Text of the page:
China Between

in-public launched its 10 book at Photofusion, Polly Braden was launching her book China Between at The Photographers Gallery. Polly kindly sent me a copy of the book that is published by Dewi Lewis and contains 63 color photographs taken by Polly over a decade in China. The book also contains texts by Pollys husband David Campany who is reader in Photography at the University of Westminster and by Jennifer Higgie who is co-editor of the London-based contemporary arts magazine, Frieze. The book has some connection with The Arts Council of England but it is not clear what that is.

The hardback book is traditionally but nicely designed and the image reproduction is very good. The covers feature the faces of two of the women in Pollys photographs painted by Tim Braden, it is not immediately apparent how this is relevant to the contents or aims of the book though.

The painted cover of China Between by Polly Braden[/caption]

China Between are self contained, they require the company of the others and the book format to work. This feeling is starkly illustrated when you do turn the page and come across one of the gems that are certainly hidden in the book, 'Night walk, Xiamen, September 2007' shows an elderly woman walking with a stick, her arm appears to be bandaged and in a sling as she passes down a very contemporary looking, recently constructed, shopping street. She is framed beautifully by the lighting and a dark area of wet road that almost holds her in place, she seems to be contemplating the crossing of this simple barrier to her journey. One imagines this neighborhood has changed dramatically during her lifetime and she seems out of time with the western dresses in the shop windows beside her. Life seems hard for her as she carries both her groceries and walking stick in her remaining good hand.

Night walk, Xiamen, September 2007.[/caption]

Xiamen, August 2007[/caption]

This image of a young woman on a mobile telephone is another good example, its composed, the play of scale works nicely, she is diminutive in the frame beneath a large tree and wall. Behind her is a view through the wall to the street beyond, she squats, her hands to her temples in concentration. You sense she has sought out this quiet spot amongst the oppressive noise of the city to make her call, the shot conveys its message beautifully, there is no need to flick to the index and read the caption.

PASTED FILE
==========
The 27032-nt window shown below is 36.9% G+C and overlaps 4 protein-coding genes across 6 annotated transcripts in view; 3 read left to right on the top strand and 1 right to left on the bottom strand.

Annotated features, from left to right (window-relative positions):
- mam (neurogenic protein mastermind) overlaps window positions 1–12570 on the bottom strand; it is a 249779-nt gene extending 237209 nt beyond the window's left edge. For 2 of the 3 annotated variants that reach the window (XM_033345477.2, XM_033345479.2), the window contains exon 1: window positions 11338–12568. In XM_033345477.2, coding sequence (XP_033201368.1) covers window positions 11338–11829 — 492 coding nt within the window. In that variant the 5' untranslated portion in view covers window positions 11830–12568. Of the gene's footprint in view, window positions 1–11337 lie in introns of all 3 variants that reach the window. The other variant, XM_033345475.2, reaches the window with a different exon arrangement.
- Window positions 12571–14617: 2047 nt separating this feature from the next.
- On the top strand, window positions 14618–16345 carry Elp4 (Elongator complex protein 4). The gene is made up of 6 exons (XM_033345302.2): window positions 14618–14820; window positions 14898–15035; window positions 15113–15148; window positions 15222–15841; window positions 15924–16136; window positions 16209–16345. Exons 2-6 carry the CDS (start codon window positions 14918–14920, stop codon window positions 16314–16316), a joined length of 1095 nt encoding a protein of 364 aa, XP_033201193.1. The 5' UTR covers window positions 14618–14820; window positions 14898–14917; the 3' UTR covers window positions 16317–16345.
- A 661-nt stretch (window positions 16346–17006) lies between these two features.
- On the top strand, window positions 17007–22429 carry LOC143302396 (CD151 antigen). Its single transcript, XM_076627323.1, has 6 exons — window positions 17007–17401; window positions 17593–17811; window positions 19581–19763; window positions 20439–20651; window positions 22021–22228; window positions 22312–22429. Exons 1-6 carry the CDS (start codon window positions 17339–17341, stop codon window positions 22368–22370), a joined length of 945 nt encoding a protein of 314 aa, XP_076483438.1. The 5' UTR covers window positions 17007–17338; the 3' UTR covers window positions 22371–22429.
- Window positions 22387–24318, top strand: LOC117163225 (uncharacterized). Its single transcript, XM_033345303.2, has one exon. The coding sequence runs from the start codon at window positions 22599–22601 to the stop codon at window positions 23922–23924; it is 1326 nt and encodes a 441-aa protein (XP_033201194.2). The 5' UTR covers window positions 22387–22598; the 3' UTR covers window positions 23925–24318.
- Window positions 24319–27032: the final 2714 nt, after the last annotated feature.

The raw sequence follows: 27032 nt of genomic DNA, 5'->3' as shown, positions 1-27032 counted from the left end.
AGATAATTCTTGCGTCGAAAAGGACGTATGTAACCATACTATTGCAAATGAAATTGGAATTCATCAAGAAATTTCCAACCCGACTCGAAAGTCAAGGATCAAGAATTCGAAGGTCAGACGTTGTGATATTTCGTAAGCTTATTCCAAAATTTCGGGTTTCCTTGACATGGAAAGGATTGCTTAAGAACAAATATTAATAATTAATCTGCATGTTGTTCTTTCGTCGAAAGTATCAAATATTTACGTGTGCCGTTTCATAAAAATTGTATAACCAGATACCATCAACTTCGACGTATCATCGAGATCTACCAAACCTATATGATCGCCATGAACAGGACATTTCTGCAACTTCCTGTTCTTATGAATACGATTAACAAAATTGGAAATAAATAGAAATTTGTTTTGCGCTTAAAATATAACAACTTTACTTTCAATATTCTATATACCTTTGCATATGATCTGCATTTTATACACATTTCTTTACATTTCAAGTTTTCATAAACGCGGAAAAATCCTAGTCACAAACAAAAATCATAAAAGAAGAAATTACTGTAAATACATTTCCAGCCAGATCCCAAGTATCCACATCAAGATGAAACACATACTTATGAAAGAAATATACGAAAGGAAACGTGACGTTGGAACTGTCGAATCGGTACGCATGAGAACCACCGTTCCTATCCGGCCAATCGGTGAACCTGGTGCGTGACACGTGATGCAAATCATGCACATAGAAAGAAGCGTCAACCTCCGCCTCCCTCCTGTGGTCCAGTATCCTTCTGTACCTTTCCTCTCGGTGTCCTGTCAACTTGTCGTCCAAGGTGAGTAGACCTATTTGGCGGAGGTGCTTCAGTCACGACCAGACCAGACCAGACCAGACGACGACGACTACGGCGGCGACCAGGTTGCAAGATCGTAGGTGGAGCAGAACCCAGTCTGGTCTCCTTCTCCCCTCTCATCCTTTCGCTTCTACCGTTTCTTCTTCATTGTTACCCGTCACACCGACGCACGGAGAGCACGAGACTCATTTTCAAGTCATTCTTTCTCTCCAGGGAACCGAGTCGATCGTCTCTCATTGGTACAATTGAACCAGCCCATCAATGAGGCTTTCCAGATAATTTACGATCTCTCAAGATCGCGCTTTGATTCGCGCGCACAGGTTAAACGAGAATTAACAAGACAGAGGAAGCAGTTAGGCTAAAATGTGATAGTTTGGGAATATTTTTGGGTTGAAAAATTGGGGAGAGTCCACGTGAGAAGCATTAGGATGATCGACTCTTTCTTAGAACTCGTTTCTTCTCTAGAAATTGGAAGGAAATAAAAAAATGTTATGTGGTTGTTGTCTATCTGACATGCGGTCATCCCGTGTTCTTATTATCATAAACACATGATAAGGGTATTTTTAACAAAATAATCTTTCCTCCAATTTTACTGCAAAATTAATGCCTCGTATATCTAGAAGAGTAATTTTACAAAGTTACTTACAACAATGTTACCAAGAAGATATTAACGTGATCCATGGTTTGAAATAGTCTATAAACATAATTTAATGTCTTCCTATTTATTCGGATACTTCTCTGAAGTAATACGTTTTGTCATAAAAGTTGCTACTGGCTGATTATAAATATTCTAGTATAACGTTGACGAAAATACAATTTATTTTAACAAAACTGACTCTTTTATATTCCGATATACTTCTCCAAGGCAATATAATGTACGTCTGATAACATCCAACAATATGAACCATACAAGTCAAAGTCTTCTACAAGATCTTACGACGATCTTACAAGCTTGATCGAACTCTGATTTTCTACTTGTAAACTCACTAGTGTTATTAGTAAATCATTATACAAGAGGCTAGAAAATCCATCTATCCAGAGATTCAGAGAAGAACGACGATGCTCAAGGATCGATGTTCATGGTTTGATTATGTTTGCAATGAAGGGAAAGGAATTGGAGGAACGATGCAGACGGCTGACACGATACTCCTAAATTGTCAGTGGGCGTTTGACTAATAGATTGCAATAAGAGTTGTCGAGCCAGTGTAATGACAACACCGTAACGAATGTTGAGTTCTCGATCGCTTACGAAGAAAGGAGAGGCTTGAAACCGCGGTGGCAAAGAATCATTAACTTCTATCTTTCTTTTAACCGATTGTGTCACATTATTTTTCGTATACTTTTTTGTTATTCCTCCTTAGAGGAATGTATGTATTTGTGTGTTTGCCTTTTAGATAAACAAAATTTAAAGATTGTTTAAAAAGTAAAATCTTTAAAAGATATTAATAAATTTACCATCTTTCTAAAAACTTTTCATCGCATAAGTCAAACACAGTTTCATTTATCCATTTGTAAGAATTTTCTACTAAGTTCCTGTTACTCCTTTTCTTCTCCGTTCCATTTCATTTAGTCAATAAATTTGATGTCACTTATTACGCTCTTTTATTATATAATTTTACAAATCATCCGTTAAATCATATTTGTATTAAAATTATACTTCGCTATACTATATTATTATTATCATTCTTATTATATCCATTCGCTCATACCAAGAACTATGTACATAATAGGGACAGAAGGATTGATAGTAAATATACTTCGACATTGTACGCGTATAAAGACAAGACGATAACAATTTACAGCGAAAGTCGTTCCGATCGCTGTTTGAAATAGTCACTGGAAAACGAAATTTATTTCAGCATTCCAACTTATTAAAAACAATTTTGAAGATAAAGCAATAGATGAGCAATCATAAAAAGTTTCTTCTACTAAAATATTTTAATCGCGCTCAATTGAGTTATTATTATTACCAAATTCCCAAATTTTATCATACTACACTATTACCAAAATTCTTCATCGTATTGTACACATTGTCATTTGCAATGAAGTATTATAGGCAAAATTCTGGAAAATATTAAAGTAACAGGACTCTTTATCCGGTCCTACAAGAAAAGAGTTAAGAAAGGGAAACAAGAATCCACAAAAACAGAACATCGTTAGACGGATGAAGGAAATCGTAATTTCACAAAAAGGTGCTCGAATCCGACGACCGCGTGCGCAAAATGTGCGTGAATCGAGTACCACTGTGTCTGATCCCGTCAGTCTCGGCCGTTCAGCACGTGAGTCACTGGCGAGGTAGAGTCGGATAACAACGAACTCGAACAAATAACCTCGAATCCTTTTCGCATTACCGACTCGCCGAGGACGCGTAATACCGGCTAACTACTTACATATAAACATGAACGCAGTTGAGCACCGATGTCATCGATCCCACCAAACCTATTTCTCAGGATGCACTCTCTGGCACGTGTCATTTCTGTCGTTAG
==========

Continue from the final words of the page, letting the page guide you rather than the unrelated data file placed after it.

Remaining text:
Restaurant staff gather for a pep talk, Xiamen, July 2007[/caption]

"Modern streets have a particular way of registering transition. They belong neither to 'home' nor to 'work'. They are communal and yet official, very public but private too. The street is where little truths point to larger ones if you can attune yourself. The way human bodies tell of the conditions of work. The way faces carry or attempt to mask history. The way the very fabric of the street attests to the pace of things. The way signs, clothes and even moods are the result of minor and major forces"

City of a Hundred Names. If you are interested in China and its extraordinary development and change and what that looks like at street level rather than in photographs of its grand industrial projects then you will enjoy China Between. I bought Alex Webb's Istanbul book as much for his photographic dexterity and vocabulary as I did to see what Istanbul was like. For me at least China Between is a book about China rather than a book about photographs of China but in that context it is very successful.

China Between is available to buy on Pollys site.

2 thoughts on “China Between”

  1. Hi Nick, I’ve yet to read the book but I am familiar with her fantastic documentary work and photo essays. I imagine the book will do very well. I suppose it makes sense that any photo book about China tends to be very defined by issues rather than a specific style, especially that of change, because it remains an endlessly fascinating topic for both foreigners and Chinese people. How can it not, when the pace is so fast it takes your breath away.

    You make a very good point about how the book is about China rather than photography of China. The latter, in my opinion, is a bit rarer here. From the limited selection I’ve seen, photo books revolves around a topic worthy for publication: living history, architecture, fashion, art-driven photography etc. For more prominent photographers, their books sell well but in a limited domestic crowd. I suspect they do much better at exhibitions.

    I’ve seen very few books committed to the genre of street photography in China. I’m not sure if it’s a very popular style here for photographers to begin with and a recognizable one for the masses. The younger generation of photographers tends to have a very whimsical or harsh, hints of Tim Walker wanna-be vs an edgier, punk (sex, drugs and rock’n roll) focus. Overall, there is a greater sense of the individual among young photographers, trying to break away from the massive crowds you find everywhere in China.

    There is a large group of photographers in Shanghai that shoot in the streets and their works are a treasure trove of great street shots. But it remains hard to find a consistent stream of work that shows witty interpretation of humans vs street through subject and composition. Ying Tang is by far the best photographer who can do that, and I’ve only recently discovered her work. (http://www.yingphotography.com/) – you’d know since she is part of (or featured in) In-Public.

    Cheers!
    Sue Anne

  2. I agree; while there are a couple of nice shots, her editing leaves much to be desired. I find the photography of Ying Tang, mentioned in the last comment, much more appealing from the standpoint of composition and emotion.

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